Apart from these outward divisions of power, the two countries are bound by a common public perception that the authorities — the police especially — frequently abuse their power and have a deeply entrenched practice of selective prosecution.
These two points were critically highlighted in the Corruptions Perceptions Index launched worldwide earlier this week by global corruption watchdog Transparency International.
Dr Pornthip is often at odds with the chief of police in public over her institute’s findings, which more often than not, contradict the findings of the police investigation teams, and this has put her personal and professional life at risk.
Strident critics in Thailand have labelled her an “egomaniac”, a fact she is well aware of, but was surprised to learn that those hateful comments have also started springing up in Malaysia in the wake of the Teoh Beng Hock case.
She turned her head away sharply in a dismissive gesture.
“A lot of Asian people like that, just like Thai,” said Dr Pornthip. “Maybe because of my appearance.”
“I don’t want to be something like a hero, heroine. When they want to find the truth, I don’t want my name to be first,” she added, and explained that it was because of high-profile cases that received a lot of media attention that she became famous.
Dr Pornthip remarked that it had started when a member of the Thai Parliament was involved in a case.
The MP’s brother was found dead. Police investigators claimed he had shot himself but she carried out an independent investigation and found that it was impossible for him to have shot himself and backed it up with her scientific findings.
“For me, I don’t care about politics or sensitive issues. I just try to help the victims find the truth,” she said.
The forensic science institute she now leads was established seven years ago, she said, to give “a choice for the people to come in and ask for help in investigation” when the main door for justice through the police had slammed in their faces.
She related that anyone can walk in to CIFS from the street and request their help for a second opinion.
Dr Pornthip explained that CIFS aimed to boost the standard of investigation practices in Thailand, to make it more accountable and transparent.
The work they do is a combination of forensic science, which deals with death investigations, and forensic medicine, which deals with living patients, she added.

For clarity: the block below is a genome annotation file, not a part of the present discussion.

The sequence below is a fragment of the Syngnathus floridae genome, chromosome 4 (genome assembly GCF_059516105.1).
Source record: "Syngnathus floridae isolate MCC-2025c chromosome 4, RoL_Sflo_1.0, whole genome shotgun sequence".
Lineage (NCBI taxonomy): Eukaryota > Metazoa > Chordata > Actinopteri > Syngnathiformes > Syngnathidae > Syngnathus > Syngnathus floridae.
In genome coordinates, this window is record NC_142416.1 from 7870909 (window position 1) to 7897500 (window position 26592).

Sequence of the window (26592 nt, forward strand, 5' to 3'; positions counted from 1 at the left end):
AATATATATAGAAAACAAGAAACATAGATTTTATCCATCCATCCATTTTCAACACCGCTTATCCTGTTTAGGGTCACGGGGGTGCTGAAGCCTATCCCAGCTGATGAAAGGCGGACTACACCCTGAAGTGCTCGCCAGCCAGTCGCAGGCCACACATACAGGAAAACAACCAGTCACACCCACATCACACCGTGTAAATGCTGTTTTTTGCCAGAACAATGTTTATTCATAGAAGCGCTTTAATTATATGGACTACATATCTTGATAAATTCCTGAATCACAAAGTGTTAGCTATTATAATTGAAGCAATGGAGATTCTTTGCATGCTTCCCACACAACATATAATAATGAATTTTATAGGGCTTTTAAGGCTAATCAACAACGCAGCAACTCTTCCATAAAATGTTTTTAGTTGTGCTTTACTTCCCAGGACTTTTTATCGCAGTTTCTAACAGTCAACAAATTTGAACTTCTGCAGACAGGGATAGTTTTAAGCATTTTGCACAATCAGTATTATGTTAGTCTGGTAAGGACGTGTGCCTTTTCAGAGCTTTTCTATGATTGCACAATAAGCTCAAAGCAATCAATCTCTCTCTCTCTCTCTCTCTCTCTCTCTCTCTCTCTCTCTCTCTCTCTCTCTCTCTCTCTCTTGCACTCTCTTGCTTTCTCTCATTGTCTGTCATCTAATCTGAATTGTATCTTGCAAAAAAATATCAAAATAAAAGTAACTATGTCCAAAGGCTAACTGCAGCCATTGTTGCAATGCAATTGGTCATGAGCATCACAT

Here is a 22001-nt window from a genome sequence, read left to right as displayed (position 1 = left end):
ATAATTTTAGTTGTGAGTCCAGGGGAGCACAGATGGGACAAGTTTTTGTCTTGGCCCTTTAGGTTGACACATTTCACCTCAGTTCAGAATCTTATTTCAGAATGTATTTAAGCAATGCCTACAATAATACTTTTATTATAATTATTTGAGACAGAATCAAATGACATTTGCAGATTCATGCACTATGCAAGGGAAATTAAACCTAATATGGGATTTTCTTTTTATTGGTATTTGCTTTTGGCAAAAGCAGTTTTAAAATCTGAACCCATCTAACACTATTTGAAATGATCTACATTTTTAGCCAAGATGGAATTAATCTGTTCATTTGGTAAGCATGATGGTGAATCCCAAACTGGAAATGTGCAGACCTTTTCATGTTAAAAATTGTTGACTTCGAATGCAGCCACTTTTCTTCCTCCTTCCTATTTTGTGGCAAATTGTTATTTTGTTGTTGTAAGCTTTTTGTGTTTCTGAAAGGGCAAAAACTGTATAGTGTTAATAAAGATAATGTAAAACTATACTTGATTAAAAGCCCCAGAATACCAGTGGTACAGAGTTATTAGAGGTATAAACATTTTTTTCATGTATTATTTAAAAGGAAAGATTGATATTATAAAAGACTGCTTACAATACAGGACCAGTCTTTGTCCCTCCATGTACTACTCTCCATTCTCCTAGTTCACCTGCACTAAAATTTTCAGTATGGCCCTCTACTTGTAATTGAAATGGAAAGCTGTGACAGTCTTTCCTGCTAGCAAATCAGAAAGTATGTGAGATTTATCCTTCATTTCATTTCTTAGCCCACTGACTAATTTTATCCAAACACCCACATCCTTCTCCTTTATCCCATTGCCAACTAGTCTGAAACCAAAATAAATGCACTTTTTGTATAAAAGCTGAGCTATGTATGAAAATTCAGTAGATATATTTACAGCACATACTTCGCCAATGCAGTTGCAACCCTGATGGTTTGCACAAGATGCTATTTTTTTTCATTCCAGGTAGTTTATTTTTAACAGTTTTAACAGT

“We are trying to train crime scene investigators to be specialists,” she summarised.
Currently, the CIFS is manned by 300 people, with 85 per cent made out of scientists who hold great knowledge but little field work experience.
It gets five cases a week involving unnatural death where foul play is suspected. Thirty per cent of their investigations confirm those suspicions.
But mainly CIFS is kept busy with work in rural areas to help identify anonymous bodies. This amounts to 1,000 missing people reported a year.
Those jobs, though, she delegates to the rest of the staff. For now, she has thrown herself into investigating a series of “organised crime” in southern Thailand, which has been put under martial law.
Leading her 15-man team — few of her colleagues want to head south to work and she doesn’t want to force them — Dr Pornthip collaborates with the local military force to collect evidence and trains the soldiers on how to conserve, collect, secure and handle crime scene investigations.
That consumes most of her time and energy. She related that the serial killings are highly organised hate crimes and take many forms, from beheadings, which are the most difficult to piece together — because the heads are often missing from the crime scene — to bombs.
Dr Pornthip noted with concern that the use of explosives was on the rise and foresees a trend for them in strife-torn regions across Asia.
Smiling brightly, she added that Malaysia was lucky to be spared such forms of terrorism.